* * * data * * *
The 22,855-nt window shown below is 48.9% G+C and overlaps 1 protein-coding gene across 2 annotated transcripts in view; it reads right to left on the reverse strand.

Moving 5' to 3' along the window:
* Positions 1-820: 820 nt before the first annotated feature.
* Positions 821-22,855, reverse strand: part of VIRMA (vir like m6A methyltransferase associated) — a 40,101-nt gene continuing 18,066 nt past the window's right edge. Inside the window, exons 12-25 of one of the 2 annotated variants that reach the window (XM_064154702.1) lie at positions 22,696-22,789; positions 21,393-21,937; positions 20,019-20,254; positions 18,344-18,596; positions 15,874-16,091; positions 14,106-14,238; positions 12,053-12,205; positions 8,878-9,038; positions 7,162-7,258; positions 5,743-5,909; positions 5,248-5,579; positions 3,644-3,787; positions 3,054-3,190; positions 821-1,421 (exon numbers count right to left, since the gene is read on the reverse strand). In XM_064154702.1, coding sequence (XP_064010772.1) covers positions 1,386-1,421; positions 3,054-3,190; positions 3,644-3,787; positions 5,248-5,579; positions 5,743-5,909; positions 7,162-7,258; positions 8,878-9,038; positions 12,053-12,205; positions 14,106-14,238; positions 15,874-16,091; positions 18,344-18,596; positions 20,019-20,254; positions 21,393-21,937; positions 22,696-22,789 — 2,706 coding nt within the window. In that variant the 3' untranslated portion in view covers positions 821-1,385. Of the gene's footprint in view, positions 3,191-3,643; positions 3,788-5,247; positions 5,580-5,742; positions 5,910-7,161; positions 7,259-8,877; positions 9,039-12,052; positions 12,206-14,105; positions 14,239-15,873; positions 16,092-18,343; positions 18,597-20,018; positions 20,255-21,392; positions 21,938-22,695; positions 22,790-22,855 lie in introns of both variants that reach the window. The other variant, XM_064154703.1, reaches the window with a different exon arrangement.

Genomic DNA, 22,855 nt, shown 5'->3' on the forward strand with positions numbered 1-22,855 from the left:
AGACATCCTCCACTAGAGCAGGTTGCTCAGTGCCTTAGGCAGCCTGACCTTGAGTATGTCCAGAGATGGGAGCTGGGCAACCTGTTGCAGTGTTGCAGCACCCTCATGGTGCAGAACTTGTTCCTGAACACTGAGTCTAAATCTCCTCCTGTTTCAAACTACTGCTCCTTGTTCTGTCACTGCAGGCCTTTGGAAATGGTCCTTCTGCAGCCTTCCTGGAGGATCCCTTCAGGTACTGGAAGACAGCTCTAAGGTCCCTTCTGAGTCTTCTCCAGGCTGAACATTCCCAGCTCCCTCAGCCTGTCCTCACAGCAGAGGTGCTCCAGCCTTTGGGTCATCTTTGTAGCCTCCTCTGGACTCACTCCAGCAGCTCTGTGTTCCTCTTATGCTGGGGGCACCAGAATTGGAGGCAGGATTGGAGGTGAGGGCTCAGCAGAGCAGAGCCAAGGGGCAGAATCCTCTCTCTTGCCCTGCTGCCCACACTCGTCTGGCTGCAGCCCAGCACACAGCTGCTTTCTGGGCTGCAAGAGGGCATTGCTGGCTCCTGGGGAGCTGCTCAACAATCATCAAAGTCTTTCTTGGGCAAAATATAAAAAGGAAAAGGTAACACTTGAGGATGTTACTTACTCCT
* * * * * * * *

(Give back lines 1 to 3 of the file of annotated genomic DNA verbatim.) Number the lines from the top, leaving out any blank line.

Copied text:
The 22,855-nt window shown below is 48.9% G+C and overlaps 1 protein-coding gene across 2 annotated transcripts in view; it reads right to left on the reverse strand.

Moving 5' to 3' along the window:
* Positions 1-820: 820 nt before the first annotated feature.